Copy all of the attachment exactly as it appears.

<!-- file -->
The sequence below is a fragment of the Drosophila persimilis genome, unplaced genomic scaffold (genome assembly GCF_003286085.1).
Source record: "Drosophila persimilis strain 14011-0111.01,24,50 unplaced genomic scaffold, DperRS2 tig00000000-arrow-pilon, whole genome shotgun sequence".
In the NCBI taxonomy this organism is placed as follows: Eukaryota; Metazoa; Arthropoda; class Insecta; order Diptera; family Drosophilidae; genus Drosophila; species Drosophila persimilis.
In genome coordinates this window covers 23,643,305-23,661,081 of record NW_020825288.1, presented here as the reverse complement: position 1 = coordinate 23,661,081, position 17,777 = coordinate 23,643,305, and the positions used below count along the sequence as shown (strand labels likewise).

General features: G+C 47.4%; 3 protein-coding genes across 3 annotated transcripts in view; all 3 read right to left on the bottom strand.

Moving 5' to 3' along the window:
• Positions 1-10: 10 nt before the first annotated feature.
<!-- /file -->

The sequence below is a fragment of the Drosophila persimilis genome, unplaced genomic scaffold (genome assembly GCF_003286085.1).
Source record: "Drosophila persimilis strain 14011-0111.01,24,50 unplaced genomic scaffold, DperRS2 tig00000000-arrow-pilon, whole genome shotgun sequence".
In the NCBI taxonomy this organism is placed as follows: Eukaryota; Metazoa; Arthropoda; class Insecta; order Diptera; family Drosophilidae; genus Drosophila; species Drosophila persimilis.
In genome coordinates this window covers 23,643,305-23,661,081 of record NW_020825288.1, presented here as the reverse complement: position 1 = coordinate 23,661,081, position 17,777 = coordinate 23,643,305, and the positions used below count along the sequence as shown (strand labels likewise).

General features: G+C 47.4%; 3 protein-coding genes across 3 annotated transcripts in view; all 3 read right to left on the bottom strand.

Moving 5' to 3' along the window:
• Positions 1-10: 10 nt before the first annotated feature.